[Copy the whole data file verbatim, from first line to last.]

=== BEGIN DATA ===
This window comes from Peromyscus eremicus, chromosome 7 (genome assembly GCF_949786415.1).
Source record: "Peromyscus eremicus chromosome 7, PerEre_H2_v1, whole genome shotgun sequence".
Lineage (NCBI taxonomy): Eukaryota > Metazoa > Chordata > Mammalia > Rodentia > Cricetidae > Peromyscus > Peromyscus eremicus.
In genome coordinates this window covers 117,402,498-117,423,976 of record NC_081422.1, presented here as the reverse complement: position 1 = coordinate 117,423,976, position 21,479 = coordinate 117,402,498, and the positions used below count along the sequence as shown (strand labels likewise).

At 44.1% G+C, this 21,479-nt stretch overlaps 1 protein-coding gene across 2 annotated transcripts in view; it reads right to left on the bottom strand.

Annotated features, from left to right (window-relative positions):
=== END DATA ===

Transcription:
This window comes from Peromyscus eremicus, chromosome 7 (genome assembly GCF_949786415.1).
Source record: "Peromyscus eremicus chromosome 7, PerEre_H2_v1, whole genome shotgun sequence".
Lineage (NCBI taxonomy): Eukaryota > Metazoa > Chordata > Mammalia > Rodentia > Cricetidae > Peromyscus > Peromyscus eremicus.
In genome coordinates this window covers 117,402,498-117,423,976 of record NC_081422.1, presented here as the reverse complement: position 1 = coordinate 117,423,976, position 21,479 = coordinate 117,402,498, and the positions used below count along the sequence as shown (strand labels likewise).

At 44.1% G+C, this 21,479-nt stretch overlaps 1 protein-coding gene across 2 annotated transcripts in view; it reads right to left on the bottom strand.

Annotated features, from left to right (window-relative positions):